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How To Spot Melasma and Other Types of Hyperpigmentation

By The Nava Team

May 27, 2021

Pop quiz: When is a freckle no longer just a freckle?

If you answered, “When I want to hide it behind a Band-Aid” or “When it feels like it’s the size of Rhode Island,” you’re not alone. 

It's also likely that you have hyperpigmentation. Read on to learn more about this common skin condition, including one of its most prevalent (and perplexing) forms: melasma.

What Is Hyperpigmentation?

Hyperpigmentation is the overarching term for a variety of skin conditions where one area of skin is darker than those surrounding it.

What Causes Hyperpigmentation?

Skin color is determined by melanin, your body’s natural defense against UV rays. The more melanin you have, the better protected you are. That’s why if you have fair skin, you’re more likely to look like a lobster after an otherwise rad day at the beach: your melanocytes, or cells, don’t crank out as much melanin to protect you as your friends’ melanocytes might to protect them.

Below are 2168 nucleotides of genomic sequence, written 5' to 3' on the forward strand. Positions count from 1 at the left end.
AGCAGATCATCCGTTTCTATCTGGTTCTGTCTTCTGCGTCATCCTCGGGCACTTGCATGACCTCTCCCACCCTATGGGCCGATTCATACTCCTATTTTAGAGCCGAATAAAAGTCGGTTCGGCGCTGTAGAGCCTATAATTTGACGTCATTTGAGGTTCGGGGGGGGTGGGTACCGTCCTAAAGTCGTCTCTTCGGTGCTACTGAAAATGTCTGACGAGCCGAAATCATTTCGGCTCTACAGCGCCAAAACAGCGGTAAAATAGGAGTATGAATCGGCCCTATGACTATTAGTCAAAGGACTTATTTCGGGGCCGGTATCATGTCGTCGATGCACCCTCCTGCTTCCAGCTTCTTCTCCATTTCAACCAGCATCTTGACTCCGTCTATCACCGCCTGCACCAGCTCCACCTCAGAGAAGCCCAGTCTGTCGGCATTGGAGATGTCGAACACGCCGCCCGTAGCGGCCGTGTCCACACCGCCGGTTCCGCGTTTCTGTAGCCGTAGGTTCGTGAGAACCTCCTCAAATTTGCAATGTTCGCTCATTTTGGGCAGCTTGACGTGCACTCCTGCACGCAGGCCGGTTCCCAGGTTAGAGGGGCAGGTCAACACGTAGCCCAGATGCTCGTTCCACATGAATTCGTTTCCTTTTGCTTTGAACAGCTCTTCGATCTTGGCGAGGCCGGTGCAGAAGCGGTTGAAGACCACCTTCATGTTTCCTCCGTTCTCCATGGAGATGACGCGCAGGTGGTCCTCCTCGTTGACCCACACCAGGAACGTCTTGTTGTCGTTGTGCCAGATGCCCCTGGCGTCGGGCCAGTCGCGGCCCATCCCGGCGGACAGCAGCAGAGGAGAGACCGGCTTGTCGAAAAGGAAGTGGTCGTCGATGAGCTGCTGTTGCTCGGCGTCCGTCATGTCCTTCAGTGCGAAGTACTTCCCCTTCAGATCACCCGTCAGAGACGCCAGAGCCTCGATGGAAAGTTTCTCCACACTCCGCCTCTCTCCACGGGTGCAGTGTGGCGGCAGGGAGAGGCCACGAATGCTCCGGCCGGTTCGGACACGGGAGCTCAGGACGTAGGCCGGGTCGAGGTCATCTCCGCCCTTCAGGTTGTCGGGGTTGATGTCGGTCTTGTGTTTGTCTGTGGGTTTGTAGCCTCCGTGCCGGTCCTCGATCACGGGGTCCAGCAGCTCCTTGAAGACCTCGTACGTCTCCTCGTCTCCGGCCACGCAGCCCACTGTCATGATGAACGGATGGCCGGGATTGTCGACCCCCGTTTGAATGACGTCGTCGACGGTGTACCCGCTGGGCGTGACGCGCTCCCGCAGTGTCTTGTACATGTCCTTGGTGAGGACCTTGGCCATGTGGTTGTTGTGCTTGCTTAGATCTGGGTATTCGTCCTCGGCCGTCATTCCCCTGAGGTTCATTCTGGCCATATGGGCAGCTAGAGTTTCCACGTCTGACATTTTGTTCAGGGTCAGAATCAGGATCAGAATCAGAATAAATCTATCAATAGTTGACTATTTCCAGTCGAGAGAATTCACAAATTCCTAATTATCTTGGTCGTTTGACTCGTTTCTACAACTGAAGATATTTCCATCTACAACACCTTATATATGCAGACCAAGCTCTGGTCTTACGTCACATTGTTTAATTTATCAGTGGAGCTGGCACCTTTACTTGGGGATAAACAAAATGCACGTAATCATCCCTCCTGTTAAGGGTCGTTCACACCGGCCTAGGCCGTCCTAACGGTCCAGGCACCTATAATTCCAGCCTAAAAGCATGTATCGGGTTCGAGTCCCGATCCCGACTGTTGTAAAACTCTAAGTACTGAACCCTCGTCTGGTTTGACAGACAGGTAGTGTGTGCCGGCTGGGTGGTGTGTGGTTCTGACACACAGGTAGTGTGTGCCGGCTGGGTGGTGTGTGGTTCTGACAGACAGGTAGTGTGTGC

When your melanocytes kick into overdrive and produce too much melanin, hyperpigmentation can occur. There are a variety of reasons why your cells might do this.

The Sun

The chief contributor to hyperpigmentation is sun exposure. When those blinding rays kiss your skin, your melanocytes get spooked. To protect you from a gnarly burn, they produce as much melanin as they can. This often leads to freckles and sunspots, both of which are forms of hyperpigmentation.

(By the way: Age spots are hyperpigmentation, too. Contrary to popular belief, they don’t magically materialize when you join AARP or start eating dinner at 4:00 in the afternoon. Instead, they’re senior citizen sunspots.)